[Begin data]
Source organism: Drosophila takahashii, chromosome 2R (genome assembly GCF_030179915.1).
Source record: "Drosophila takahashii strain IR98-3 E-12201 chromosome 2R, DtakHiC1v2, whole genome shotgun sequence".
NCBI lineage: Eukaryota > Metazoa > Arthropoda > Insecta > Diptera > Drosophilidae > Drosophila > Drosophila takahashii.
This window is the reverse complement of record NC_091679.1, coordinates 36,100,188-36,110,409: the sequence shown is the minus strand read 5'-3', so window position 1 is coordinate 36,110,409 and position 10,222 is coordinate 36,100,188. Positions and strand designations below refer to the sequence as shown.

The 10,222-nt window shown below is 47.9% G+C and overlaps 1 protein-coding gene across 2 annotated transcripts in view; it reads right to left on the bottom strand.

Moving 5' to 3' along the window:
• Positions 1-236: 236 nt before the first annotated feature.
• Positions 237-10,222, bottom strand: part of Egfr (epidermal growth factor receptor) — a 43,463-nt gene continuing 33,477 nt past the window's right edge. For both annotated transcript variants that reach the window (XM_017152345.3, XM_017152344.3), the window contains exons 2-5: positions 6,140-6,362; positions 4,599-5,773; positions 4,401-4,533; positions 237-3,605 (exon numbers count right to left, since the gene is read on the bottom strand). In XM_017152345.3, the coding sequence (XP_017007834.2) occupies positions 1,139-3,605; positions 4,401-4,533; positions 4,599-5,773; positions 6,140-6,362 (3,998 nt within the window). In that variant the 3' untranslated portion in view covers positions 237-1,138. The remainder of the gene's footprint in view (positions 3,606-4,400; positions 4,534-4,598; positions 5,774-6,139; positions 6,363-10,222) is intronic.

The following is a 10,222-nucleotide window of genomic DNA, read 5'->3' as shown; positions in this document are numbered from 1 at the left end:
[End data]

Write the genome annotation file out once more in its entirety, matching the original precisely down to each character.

Source organism: Drosophila takahashii, chromosome 2R (genome assembly GCF_030179915.1).
Source record: "Drosophila takahashii strain IR98-3 E-12201 chromosome 2R, DtakHiC1v2, whole genome shotgun sequence".
NCBI lineage: Eukaryota > Metazoa > Arthropoda > Insecta > Diptera > Drosophilidae > Drosophila > Drosophila takahashii.
This window is the reverse complement of record NC_091679.1, coordinates 36,100,188-36,110,409: the sequence shown is the minus strand read 5'-3', so window position 1 is coordinate 36,110,409 and position 10,222 is coordinate 36,100,188. Positions and strand designations below refer to the sequence as shown.

The 10,222-nt window shown below is 47.9% G+C and overlaps 1 protein-coding gene across 2 annotated transcripts in view; it reads right to left on the bottom strand.

Moving 5' to 3' along the window:
• Positions 1-236: 236 nt before the first annotated feature.
• Positions 237-10,222, bottom strand: part of Egfr (epidermal growth factor receptor) — a 43,463-nt gene continuing 33,477 nt past the window's right edge. For both annotated transcript variants that reach the window (XM_017152345.3, XM_017152344.3), the window contains exons 2-5: positions 6,140-6,362; positions 4,599-5,773; positions 4,401-4,533; positions 237-3,605 (exon numbers count right to left, since the gene is read on the bottom strand). In XM_017152345.3, the coding sequence (XP_017007834.2) occupies positions 1,139-3,605; positions 4,401-4,533; positions 4,599-5,773; positions 6,140-6,362 (3,998 nt within the window). In that variant the 3' untranslated portion in view covers positions 237-1,138. The remainder of the gene's footprint in view (positions 3,606-4,400; positions 4,534-4,598; positions 5,774-6,139; positions 6,363-10,222) is intronic.

The following is a 10,222-nucleotide window of genomic DNA, read 5'->3' as shown; positions in this document are numbered from 1 at the left end: